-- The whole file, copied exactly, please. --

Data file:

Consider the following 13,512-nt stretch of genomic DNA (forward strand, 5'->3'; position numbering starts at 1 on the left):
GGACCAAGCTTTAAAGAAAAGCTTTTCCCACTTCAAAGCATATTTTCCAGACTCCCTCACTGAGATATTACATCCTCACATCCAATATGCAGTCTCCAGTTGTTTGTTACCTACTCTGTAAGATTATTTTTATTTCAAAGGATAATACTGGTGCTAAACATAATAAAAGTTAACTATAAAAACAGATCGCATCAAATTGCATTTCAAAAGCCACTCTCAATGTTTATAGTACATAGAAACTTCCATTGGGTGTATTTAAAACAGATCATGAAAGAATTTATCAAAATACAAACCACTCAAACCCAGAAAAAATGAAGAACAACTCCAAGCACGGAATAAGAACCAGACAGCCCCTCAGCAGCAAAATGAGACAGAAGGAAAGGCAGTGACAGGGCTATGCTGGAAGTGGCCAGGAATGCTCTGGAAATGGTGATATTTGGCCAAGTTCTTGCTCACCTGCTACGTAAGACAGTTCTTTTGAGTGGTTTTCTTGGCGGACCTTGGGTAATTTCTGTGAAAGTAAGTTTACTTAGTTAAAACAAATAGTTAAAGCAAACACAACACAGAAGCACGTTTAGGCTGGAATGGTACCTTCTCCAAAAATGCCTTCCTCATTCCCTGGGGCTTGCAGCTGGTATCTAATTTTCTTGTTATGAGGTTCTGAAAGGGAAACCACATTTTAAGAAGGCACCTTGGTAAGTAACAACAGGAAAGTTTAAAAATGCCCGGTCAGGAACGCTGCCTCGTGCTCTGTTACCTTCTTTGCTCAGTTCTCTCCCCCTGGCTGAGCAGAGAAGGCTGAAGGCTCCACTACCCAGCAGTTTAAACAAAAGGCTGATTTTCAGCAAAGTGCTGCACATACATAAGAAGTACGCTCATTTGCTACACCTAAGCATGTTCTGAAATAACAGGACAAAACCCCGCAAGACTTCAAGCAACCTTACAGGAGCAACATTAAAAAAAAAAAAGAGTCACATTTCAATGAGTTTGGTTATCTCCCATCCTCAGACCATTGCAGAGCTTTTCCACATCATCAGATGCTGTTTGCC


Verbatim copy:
Consider the following 13,512-nt stretch of genomic DNA (forward strand, 5'->3'; position numbering starts at 1 on the left):
GGACCAAGCTTTAAAGAAAAGCTTTTCCCACTTCAAAGCATATTTTCCAGACTCCCTCACTGAGATATTACATCCTCACATCCAATATGCAGTCTCCAGTTGTTTGTTACCTACTCTGTAAGATTATTTTTATTTCAAAGGATAATACTGGTGCTAAACATAATAAAAGTTAACTATAAAAACAGATCGCATCAAATTGCATTTCAAAAGCCACTCTCAATGTTTATAGTACATAGAAACTTCCATTGGGTGTATTTAAAACAGATCATGAAAGAATTTATCAAAATACAAACCACTCAAACCCAGAAAAAATGAAGAACAACTCCAAGCACGGAATAAGAACCAGACAGCCCCTCAGCAGCAAAATGAGACAGAAGGAAAGGCAGTGACAGGGCTATGCTGGAAGTGGCCAGGAATGCTCTGGAAATGGTGATATTTGGCCAAGTTCTTGCTCACCTGCTACGTAAGACAGTTCTTTTGAGTGGTTTTCTTGGCGGACCTTGGGTAATTTCTGTGAAAGTAAGTTTACTTAGTTAAAACAAATAGTTAAAGCAAACACAACACAGAAGCACGTTTAGGCTGGAATGGTACCTTCTCCAAAAATGCCTTCCTCATTCCCTGGGGCTTGCAGCTGGTATCTAATTTTCTTGTTATGAGGTTCTGAAAGGGAAACCACATTTTAAGAAGGCACCTTGGTAAGTAACAACAGGAAAGTTTAAAAATGCCCGGTCAGGAACGCTGCCTCGTGCTCTGTTACCTTCTTTGCTCAGTTCTCTCCCCCTGGCTGAGCAGAGAAGGCTGAAGGCTCCACTACCCAGCAGTTTAAACAAAAGGCTGATTTTCAGCAAAGTGCTGCACATACATAAGAAGTACGCTCATTTGCTACACCTAAGCATGTTCTGAAATAACAGGACAAAACCCCGCAAGACTTCAAGCAACCTTACAGGAGCAACATTAAAAAAAAAAAAGAGTCACATTTCAATGAGTTTGGTTATCTCCCATCCTCAGACCATTGCAGAGCTTTTCCACATCATCAGATGCTGTTTGCC